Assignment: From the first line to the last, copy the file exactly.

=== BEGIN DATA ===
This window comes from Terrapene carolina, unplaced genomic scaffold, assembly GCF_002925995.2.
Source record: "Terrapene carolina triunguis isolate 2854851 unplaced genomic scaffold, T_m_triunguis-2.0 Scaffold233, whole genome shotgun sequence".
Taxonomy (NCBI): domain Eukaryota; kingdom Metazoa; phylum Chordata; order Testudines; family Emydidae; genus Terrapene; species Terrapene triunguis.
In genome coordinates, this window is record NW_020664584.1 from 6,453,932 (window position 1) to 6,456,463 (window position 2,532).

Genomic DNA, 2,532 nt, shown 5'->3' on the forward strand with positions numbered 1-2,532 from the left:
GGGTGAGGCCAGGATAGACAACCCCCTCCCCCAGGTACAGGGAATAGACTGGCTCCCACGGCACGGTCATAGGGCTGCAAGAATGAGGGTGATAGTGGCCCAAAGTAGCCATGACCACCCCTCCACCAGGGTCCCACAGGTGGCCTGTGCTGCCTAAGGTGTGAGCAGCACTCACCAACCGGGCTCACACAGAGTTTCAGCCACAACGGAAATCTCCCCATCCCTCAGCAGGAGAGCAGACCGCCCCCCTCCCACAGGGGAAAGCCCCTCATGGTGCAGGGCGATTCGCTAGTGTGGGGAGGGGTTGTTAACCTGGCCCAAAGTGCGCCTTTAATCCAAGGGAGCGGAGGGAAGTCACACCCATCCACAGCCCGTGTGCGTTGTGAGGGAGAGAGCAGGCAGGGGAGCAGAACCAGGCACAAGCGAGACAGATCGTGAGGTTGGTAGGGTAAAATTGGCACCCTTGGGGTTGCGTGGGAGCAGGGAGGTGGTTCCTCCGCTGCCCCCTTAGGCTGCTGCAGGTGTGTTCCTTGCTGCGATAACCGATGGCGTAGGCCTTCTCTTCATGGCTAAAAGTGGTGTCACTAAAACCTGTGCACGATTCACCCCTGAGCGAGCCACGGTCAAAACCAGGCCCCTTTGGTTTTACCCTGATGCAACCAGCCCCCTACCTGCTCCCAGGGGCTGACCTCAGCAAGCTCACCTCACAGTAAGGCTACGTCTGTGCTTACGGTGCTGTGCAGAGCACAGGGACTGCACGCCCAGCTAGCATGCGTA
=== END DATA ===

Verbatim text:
This window comes from Terrapene carolina, unplaced genomic scaffold, assembly GCF_002925995.2.
Source record: "Terrapene carolina triunguis isolate 2854851 unplaced genomic scaffold, T_m_triunguis-2.0 Scaffold233, whole genome shotgun sequence".
Taxonomy (NCBI): domain Eukaryota; kingdom Metazoa; phylum Chordata; order Testudines; family Emydidae; genus Terrapene; species Terrapene triunguis.
In genome coordinates, this window is record NW_020664584.1 from 6,453,932 (window position 1) to 6,456,463 (window position 2,532).

Genomic DNA, 2,532 nt, shown 5'->3' on the forward strand with positions numbered 1-2,532 from the left:
GGGTGAGGCCAGGATAGACAACCCCCTCCCCCAGGTACAGGGAATAGACTGGCTCCCACGGCACGGTCATAGGGCTGCAAGAATGAGGGTGATAGTGGCCCAAAGTAGCCATGACCACCCCTCCACCAGGGTCCCACAGGTGGCCTGTGCTGCCTAAGGTGTGAGCAGCACTCACCAACCGGGCTCACACAGAGTTTCAGCCACAACGGAAATCTCCCCATCCCTCAGCAGGAGAGCAGACCGCCCCCCTCCCACAGGGGAAAGCCCCTCATGGTGCAGGGCGATTCGCTAGTGTGGGGAGGGGTTGTTAACCTGGCCCAAAGTGCGCCTTTAATCCAAGGGAGCGGAGGGAAGTCACACCCATCCACAGCCCGTGTGCGTTGTGAGGGAGAGAGCAGGCAGGGGAGCAGAACCAGGCACAAGCGAGACAGATCGTGAGGTTGGTAGGGTAAAATTGGCACCCTTGGGGTTGCGTGGGAGCAGGGAGGTGGTTCCTCCGCTGCCCCCTTAGGCTGCTGCAGGTGTGTTCCTTGCTGCGATAACCGATGGCGTAGGCCTTCTCTTCATGGCTAAAAGTGGTGTCACTAAAACCTGTGCACGATTCACCCCTGAGCGAGCCACGGTCAAAACCAGGCCCCTTTGGTTTTACCCTGATGCAACCAGCCCCCTACCTGCTCCCAGGGGCTGACCTCAGCAAGCTCACCTCACAGTAAGGCTACGTCTGTGCTTACGGTGCTGTGCAGAGCACAGGGACTGCACGCCCAGCTAGCATGCGTA